cover image Beethoven: The Relentless Revolutionary

Beethoven: The Relentless Revolutionary

John Clubbe. Norton, $39.95 (512p) ISBN 978-0-393-24255-3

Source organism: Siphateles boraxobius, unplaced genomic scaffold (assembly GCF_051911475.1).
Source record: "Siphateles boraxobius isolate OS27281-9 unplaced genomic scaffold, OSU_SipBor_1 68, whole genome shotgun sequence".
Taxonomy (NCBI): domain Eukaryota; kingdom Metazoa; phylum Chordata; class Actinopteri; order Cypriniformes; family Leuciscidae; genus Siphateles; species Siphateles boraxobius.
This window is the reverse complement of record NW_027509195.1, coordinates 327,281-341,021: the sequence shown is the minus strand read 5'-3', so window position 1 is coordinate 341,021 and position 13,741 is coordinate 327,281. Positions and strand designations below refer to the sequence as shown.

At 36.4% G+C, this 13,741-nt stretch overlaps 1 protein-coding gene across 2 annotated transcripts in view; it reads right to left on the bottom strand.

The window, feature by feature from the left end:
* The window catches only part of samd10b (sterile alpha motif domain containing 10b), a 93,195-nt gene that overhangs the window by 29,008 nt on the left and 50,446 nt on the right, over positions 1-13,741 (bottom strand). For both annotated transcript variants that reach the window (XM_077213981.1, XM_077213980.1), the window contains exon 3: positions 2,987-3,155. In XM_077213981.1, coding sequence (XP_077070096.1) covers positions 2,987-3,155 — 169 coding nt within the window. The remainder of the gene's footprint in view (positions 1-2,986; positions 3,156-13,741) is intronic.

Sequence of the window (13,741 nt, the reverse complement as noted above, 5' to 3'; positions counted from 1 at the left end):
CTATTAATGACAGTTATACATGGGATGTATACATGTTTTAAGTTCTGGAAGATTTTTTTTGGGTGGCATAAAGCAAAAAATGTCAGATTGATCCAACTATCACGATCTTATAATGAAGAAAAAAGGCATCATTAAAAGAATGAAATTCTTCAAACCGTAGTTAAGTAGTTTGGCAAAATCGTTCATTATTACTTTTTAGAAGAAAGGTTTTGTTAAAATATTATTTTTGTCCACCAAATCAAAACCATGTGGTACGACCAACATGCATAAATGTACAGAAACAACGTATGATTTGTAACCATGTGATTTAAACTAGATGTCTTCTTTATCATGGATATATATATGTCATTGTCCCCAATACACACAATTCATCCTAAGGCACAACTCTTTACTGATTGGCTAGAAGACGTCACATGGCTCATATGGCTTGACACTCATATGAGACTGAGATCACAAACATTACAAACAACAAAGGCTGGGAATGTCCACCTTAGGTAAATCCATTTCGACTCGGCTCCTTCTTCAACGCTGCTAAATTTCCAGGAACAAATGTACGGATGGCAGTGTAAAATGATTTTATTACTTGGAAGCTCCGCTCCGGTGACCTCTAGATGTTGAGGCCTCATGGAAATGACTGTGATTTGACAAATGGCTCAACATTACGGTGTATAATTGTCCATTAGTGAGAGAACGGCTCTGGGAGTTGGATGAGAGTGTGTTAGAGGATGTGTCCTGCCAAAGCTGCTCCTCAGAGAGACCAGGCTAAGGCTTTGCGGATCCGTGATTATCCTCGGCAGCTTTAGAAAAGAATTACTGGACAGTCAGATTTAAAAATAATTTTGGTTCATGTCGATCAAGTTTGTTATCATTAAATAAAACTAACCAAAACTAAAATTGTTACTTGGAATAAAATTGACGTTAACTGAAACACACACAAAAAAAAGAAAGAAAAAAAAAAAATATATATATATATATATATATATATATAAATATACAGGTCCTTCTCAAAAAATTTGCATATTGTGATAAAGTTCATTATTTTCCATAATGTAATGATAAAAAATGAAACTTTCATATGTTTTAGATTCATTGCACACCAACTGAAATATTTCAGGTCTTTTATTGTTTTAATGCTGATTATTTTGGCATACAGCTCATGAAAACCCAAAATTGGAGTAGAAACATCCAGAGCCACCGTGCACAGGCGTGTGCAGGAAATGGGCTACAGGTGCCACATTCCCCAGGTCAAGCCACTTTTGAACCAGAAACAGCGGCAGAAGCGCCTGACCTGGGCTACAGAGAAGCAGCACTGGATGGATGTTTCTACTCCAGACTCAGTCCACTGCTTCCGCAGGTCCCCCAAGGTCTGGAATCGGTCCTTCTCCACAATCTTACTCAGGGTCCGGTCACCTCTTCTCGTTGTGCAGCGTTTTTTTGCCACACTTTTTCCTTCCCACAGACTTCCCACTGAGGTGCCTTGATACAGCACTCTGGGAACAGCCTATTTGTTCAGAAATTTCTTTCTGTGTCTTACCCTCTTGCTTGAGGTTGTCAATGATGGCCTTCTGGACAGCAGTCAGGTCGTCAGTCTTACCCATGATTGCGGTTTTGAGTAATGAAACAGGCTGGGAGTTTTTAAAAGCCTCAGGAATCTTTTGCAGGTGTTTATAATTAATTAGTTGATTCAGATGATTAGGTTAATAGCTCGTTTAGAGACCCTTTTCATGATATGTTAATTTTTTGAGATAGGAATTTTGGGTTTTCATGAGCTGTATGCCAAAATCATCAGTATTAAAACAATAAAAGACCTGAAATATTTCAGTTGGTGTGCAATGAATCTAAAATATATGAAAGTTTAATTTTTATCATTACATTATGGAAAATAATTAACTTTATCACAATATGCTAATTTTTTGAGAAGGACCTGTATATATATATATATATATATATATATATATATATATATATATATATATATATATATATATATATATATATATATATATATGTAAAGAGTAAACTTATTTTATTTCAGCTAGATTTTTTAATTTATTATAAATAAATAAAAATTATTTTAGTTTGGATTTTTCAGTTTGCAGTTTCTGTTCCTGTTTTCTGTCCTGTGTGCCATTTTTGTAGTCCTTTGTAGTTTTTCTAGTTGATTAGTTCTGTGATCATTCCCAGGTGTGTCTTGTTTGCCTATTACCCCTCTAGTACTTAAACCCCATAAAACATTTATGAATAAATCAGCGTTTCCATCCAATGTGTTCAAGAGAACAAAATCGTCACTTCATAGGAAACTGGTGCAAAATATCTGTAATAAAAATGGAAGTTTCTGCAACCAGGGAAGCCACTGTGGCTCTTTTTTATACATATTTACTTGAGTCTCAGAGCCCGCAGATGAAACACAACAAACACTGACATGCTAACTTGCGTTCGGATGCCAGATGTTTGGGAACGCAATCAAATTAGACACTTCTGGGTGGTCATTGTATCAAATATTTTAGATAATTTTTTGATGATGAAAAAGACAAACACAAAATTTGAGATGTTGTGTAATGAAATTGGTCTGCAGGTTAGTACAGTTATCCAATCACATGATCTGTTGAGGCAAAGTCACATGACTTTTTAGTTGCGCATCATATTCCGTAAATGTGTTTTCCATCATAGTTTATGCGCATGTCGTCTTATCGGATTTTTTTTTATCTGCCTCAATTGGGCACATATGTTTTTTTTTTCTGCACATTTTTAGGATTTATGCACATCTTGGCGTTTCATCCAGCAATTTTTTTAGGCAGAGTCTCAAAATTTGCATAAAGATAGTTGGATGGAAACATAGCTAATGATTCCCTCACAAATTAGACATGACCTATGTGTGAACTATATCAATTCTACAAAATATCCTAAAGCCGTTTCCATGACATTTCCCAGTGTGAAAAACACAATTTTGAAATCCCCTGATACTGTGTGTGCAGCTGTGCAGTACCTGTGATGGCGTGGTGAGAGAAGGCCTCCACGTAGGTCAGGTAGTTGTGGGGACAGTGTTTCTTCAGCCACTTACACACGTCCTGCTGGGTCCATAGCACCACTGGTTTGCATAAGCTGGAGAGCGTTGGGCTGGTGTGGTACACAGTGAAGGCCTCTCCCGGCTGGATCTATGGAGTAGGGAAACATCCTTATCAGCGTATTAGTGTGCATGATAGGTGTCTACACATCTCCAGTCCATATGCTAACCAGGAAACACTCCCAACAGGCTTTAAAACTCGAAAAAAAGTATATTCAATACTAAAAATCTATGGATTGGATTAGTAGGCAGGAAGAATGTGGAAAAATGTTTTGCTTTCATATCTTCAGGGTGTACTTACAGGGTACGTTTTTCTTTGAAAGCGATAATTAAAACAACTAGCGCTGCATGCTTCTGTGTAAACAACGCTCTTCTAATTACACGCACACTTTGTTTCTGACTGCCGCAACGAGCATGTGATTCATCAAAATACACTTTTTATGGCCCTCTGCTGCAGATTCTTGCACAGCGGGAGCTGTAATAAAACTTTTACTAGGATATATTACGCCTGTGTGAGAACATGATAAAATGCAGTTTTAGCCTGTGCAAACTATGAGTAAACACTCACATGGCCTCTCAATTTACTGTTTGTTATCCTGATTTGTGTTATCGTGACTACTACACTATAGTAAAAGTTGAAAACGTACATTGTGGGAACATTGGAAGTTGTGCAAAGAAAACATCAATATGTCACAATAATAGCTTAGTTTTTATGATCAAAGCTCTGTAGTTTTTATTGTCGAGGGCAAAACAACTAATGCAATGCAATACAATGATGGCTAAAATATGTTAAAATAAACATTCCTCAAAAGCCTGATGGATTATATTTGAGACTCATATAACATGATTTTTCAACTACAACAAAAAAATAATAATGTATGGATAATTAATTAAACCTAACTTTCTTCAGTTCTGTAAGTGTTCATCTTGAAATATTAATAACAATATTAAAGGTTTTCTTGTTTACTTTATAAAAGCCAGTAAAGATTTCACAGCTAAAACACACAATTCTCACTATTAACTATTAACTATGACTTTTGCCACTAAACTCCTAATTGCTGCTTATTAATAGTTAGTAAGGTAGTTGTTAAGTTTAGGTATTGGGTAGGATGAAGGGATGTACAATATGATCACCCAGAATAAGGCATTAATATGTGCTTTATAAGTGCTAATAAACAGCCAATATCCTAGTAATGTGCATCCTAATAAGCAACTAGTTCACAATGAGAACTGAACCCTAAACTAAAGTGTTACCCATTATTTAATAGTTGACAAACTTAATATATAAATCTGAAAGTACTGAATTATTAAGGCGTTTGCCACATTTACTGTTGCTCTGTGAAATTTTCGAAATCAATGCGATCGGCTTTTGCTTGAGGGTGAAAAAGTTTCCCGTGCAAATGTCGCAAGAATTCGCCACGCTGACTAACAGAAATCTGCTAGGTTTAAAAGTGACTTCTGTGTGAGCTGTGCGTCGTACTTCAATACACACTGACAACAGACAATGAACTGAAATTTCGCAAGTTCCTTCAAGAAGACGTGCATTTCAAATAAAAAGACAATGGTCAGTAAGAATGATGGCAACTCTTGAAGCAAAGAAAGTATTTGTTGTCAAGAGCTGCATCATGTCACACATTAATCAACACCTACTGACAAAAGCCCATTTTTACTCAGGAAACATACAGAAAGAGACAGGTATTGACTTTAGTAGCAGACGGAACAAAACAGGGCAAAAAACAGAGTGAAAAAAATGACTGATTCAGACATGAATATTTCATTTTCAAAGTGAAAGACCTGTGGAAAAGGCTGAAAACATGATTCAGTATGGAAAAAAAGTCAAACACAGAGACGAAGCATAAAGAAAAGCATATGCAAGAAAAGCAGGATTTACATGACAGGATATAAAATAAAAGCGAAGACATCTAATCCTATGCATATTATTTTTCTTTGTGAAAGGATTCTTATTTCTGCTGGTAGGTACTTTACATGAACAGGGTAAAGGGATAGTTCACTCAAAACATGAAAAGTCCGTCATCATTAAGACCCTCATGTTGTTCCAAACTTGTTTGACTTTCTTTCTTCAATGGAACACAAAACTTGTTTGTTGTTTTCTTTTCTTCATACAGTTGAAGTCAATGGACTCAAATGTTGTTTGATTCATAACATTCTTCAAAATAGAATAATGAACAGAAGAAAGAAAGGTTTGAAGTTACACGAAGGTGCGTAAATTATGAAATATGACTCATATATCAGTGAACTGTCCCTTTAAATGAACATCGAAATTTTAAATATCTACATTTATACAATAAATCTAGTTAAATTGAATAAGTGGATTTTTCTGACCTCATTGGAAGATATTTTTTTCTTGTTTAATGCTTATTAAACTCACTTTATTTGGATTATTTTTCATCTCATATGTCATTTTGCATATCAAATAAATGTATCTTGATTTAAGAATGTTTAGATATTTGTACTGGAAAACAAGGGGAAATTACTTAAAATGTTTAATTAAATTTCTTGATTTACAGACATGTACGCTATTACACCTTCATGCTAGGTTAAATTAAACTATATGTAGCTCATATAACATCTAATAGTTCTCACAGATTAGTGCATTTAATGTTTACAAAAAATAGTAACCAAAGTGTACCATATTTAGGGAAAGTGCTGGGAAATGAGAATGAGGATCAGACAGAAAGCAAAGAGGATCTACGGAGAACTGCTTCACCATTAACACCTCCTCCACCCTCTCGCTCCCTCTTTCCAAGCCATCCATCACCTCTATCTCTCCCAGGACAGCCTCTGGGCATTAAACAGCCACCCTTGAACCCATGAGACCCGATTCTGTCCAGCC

In this extensive work, historian Clubbe (The Beethoven Journal) expertly links Ludwig van Beethoven’s music with the Enlightenment, the French Revolution, and Napoleon Bonaparte. Clubbe posits that Beethoven (1770–1827) was a lifelong revolutionary, growing up in the relatively liberal city of Bonn (now in Germany), where he became an avid follower of the Enlightenment and its revolutionary political idealism. As a young man Beethoven moved to Vienna, where he studied with Austrian composer Franz Joseph Haydn. In addition to being the center of the classical music world, Vienna was home to the capital of the Hapsburg Empire—a conservative city rife with censorship and political oppression. For Beethoven, the need to live in Vienna for his musical career made it impossible for him to give voice to his political views. Instead, Beethoven expressed his thoughts through his music, particularly his Eroica symphony (initially dedicated to Napoleon) and his only opera, Fidelio, both of which were revolutionary compositions for the time in subject matter and musical structure. This astute biography will appeal most to classical music fans, as well as those interested in the history of Enlightenment and revolutionary thinking in late 18th-century Europe. [em](July) [/em]